The 12-time Academy Award-nominated film The King’s Speech will be screened on campus for Emerson students, faculty, and staff on Thursday, March 3. The screening will be followed by a panel discussion with Emerson faculty from several disciplines, who will address the “art and science of speech therapy.”
The panelists are Professor and Chair Daniel Kempler and Associate Professor Amit Bajaj from the Department of Communication Sciences and Disorders, Assistant Professor Diane Lake and Scholar-in-Residence Kenneth Feil from the Department of Visual and Media Arts, and Scholar-in-Residence and speech coach Amelia Broome from the Department of Performing Arts. Janis Andersen, dean of the School of Communication, will host and moderate the event.
“The film is really about the intersection of everything that is Emerson, from performing arts to film to communication sciences and disorders,” said Kempler. He is hopeful the film will bring about awareness of the communication disorders field. “Even on our own campus, many students don’t know about our clinic [The Robbins Center], where disorders like the one portrayed in the film are treated. Hopefully, The King’s Speech will help change things like that.”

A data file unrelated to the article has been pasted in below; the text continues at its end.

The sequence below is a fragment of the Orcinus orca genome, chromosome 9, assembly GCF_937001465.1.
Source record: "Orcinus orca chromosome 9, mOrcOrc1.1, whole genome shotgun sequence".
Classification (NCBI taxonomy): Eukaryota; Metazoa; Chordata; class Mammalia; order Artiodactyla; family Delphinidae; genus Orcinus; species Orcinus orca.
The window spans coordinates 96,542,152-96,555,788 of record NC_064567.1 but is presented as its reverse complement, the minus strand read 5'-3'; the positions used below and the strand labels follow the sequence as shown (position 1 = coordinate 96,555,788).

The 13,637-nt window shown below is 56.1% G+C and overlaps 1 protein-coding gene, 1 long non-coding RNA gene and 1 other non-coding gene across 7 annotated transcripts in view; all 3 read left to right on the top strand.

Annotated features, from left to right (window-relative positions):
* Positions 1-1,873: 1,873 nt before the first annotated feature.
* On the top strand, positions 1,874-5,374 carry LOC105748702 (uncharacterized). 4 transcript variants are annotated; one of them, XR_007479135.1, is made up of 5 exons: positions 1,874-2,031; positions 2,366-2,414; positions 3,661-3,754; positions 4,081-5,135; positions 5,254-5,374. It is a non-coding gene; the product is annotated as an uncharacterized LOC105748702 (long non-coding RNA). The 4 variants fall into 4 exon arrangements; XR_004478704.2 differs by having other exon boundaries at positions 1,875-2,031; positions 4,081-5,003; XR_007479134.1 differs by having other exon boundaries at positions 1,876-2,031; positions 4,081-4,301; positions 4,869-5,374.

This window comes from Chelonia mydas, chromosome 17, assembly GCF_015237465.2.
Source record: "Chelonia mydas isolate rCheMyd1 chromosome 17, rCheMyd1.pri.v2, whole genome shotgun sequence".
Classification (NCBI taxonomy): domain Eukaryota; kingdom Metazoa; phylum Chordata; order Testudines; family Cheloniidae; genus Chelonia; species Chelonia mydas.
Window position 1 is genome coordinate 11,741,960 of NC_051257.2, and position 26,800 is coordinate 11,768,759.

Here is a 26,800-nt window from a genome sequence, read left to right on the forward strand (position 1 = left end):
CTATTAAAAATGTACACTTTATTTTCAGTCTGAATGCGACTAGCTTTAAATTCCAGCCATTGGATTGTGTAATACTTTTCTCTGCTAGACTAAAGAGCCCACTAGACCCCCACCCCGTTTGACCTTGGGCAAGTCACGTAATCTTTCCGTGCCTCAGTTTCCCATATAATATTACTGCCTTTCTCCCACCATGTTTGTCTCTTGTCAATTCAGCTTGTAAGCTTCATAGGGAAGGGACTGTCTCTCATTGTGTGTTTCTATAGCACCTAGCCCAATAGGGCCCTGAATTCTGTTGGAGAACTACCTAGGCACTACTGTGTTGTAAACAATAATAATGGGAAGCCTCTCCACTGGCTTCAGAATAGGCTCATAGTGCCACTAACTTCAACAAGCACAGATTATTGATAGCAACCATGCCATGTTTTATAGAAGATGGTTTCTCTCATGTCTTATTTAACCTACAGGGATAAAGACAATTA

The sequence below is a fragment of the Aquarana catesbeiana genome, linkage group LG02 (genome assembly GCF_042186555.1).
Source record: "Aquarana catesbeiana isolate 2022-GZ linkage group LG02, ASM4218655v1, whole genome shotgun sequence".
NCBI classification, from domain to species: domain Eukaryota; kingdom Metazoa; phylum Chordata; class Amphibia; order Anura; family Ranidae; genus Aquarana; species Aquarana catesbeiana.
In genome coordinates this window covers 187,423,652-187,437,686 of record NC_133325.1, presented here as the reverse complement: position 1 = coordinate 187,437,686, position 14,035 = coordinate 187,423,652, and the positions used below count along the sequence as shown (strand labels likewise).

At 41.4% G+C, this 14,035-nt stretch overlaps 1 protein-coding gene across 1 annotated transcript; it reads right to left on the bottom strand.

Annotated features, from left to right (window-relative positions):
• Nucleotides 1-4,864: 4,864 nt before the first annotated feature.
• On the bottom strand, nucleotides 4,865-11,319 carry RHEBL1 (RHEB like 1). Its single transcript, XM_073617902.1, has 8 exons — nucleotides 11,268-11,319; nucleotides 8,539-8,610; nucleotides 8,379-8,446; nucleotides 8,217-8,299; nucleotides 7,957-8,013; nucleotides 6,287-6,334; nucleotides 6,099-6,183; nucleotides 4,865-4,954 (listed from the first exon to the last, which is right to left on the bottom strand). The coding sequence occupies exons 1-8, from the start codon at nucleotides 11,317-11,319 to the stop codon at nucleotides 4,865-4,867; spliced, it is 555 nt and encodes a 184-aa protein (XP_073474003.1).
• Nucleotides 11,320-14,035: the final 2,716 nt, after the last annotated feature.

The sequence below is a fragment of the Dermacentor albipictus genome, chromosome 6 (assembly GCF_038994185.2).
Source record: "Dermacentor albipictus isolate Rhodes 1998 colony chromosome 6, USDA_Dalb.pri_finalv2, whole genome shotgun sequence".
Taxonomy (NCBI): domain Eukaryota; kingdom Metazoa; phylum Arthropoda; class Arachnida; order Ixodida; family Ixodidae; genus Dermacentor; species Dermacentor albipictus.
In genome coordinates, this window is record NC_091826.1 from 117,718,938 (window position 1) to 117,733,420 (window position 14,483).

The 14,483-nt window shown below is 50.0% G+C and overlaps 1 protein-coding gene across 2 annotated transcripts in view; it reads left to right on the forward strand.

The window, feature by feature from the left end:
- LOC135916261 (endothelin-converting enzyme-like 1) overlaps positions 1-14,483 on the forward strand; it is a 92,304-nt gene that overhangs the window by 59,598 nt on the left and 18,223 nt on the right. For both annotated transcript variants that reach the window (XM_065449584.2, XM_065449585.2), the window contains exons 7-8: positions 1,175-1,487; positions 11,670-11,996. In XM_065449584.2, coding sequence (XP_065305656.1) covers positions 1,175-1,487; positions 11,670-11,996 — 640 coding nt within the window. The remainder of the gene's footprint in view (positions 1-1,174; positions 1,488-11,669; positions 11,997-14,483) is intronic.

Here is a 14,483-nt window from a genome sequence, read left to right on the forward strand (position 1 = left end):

The King’s Speech is about King George VI of England, played by Colin Firth, who suffers from a debilitating speech impediment. After enduring a number of failed attempts at rehabilitation, the king’s wife, Elizabeth (Helena Bonham Carter), arranges for her husband to see an unconventional speech therapist, Lionel Logue (Geoffrey Rush). The film portrays the relationship between the therapist and his client as they work to overcome the king’s disorder.
Panelist Lake, an award-winning screenwriter, says of the film, “I think we like to see and hear stories about people who overcome adversity. It encourages us in our own lives that when bad things happen, maybe we can do something about them.”
The film screening was arranged by Emerson Trustee Steven Samuels, a Boston real estate developer and film producer whose credits include the critically acclaimed film Michael Clayton (2007).
The King’s Speech will be shown from 6:30–8:30 pm in the Bright Family Screening Room at the Paramount Center, 559 Washington Street. The panel will begin immediately afterward. Admission is free but tickets are required.
Tickets are being distributed in advance to students and faculty in the three departments participating in the panel discussion: Visual and Media Arts, Communication Sciences and Disorders, and Performing Arts. A limited number of tickets will be available to other students, faculty, and staff the evening of the event on a first-come, first-served basis. Those seeking tickets should come to the lobby of the screening room by 6:10 pm on March 3 and present a valid Emerson ID card.